No votes cast

Salt Fork River Swing Bridge


Aerial photo, 1940

BH Photo #273546



Info from Bob Hageman:

This bridge was located between Vermilion Heights and the north end of the Central Foundry plant in Tilton. There was a path that extended from the south end of Avenue F down to the river. It was built by Illinois Power in order that their linemen could walk and visually inspect the power line. It was also used by coal miners walking to the mines on the south side of the Salt Fork.


Lost Suspension bridge over Salt Fork Vermilion River on former pedestrian trail in Danville
Danville, Vermilion County, Illinois
No longer exists
Built before 1940, lost before 1998
Wire/cable suspension?
Approximate latitude, longitude
+40.12044, -87.65307   (decimal degrees)
40°07'14" N, 87°39'11" W   (degrees°minutes'seconds")
Approximate UTM coordinates
16/444351/4441329 (zone/easting/northing)
Quadrangle map:
Danville SW
Inventory number
BH 59426 (Bridgehunter.com ID)

Update Log 

  • November 25, 2015: New photo from R.V. Hageman
  • June 23, 2015: New photo from R.V. Hageman
  • January 28, 2014: Added by Jacob P. Bernard


  • Jacob P. Bernard
  • R.V. Hageman - rvhjr1945 [at] gmail [dot] com


Salt Fork River Swing Bridge
Posted June 24, 2015, by R.V. Hageman (rvhjr1945 [at] gmail [dot] com)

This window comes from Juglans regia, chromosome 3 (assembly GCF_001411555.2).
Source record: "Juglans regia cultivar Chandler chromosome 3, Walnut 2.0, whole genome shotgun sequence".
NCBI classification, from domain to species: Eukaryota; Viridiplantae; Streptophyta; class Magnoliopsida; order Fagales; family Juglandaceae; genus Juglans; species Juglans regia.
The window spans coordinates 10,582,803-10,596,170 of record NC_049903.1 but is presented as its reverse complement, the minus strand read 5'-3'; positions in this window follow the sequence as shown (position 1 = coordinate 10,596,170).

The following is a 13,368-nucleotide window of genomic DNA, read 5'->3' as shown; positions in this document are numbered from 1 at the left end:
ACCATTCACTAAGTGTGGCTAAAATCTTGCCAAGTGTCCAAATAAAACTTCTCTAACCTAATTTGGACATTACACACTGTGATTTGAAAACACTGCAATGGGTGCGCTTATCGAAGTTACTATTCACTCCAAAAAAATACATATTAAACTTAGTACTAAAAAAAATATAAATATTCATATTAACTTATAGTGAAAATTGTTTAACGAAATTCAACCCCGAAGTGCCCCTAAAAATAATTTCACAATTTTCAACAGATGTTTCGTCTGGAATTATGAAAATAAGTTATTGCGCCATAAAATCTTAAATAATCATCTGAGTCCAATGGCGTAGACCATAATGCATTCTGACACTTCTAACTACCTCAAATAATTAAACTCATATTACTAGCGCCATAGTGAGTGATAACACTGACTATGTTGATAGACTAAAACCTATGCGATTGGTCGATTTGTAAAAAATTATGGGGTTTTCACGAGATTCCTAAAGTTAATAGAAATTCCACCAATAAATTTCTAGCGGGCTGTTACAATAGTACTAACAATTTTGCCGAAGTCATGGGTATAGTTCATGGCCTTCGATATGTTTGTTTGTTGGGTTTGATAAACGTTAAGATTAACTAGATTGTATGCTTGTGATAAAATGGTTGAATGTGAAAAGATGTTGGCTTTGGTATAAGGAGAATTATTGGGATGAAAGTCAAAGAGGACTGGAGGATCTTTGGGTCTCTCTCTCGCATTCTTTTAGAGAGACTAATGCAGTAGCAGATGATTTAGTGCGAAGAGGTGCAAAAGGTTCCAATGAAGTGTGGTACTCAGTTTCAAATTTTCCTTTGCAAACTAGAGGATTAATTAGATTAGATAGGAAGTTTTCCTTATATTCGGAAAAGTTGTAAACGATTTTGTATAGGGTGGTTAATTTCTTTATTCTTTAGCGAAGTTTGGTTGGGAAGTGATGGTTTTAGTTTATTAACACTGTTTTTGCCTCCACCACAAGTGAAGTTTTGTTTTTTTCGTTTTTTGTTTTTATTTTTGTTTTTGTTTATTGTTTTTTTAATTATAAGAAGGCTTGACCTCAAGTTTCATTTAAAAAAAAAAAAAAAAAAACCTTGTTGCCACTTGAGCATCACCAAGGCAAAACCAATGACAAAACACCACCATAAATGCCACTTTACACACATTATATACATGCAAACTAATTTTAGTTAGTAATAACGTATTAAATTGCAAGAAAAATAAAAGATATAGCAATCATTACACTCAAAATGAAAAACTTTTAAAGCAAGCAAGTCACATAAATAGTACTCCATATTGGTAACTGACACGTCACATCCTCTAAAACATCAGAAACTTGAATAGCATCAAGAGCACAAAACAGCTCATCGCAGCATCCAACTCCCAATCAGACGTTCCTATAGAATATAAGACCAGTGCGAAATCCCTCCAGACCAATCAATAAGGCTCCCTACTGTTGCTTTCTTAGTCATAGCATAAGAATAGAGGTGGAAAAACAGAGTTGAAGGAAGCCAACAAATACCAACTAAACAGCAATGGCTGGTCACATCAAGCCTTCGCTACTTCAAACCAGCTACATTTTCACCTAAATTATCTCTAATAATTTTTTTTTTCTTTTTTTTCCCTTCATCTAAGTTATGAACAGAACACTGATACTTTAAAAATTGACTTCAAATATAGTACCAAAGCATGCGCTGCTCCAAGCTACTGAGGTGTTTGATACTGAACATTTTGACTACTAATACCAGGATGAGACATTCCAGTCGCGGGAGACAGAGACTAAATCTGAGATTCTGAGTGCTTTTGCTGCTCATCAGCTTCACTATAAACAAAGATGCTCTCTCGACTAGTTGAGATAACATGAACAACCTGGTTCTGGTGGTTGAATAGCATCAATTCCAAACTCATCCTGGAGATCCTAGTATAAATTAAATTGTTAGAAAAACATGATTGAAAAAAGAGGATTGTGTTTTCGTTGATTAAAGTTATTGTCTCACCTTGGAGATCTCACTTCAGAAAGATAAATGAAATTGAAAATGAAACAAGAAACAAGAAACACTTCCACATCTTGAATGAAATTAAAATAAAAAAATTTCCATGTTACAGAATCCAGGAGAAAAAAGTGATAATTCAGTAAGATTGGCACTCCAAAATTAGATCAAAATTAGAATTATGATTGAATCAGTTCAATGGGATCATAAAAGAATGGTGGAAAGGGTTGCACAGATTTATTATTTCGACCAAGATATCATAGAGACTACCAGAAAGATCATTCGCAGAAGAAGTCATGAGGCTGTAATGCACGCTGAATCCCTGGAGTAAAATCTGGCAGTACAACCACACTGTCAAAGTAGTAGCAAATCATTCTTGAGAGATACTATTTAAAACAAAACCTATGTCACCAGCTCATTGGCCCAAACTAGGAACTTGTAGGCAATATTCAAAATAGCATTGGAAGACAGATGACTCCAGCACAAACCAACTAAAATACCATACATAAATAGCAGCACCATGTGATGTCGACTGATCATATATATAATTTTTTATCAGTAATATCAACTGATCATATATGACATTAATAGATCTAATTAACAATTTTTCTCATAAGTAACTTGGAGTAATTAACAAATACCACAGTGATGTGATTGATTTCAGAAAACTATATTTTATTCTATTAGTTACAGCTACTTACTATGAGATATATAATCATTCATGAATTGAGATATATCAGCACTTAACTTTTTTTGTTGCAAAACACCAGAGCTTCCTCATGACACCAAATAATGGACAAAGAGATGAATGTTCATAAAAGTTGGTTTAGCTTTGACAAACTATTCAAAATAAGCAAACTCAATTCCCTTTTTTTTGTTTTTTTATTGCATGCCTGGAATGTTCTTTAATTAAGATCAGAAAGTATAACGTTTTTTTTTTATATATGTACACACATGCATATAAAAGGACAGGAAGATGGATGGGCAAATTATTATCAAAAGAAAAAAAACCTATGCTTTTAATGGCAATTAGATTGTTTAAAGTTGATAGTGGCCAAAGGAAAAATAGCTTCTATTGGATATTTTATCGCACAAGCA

Nevermind! The third picture is probably another swinging bridge that was located a couple miles west of Batestown. There was a rifle range located there south of the Salt Fork River by the pollywogs. There were also coal mines there which needed to transport coal to the north side of the river to be processed. Neither the picture nor the identifying caption matched our memories. Difficult to believe that in fact there were two swinging bridges but that seems to be the case.

Salt Fork River Swing Bridge
Posted June 24, 2015, by R.V. Hageman (rvhjr1945 [at] gmail [dot] com)

New picture from Don Claypool is not like we remember this bridge. However it is identified and in the correct location. Maybe it was a second bridge nearby although that seems unlikely. None of us knew that it was used to transport coal across the river at one time. I did know there were mines on the north side of the river. I always heard there was a RR spur than ran down the river to haul coal. Interesting to find something that predates us or my Dad for that matter. Doesn't happen much anymore.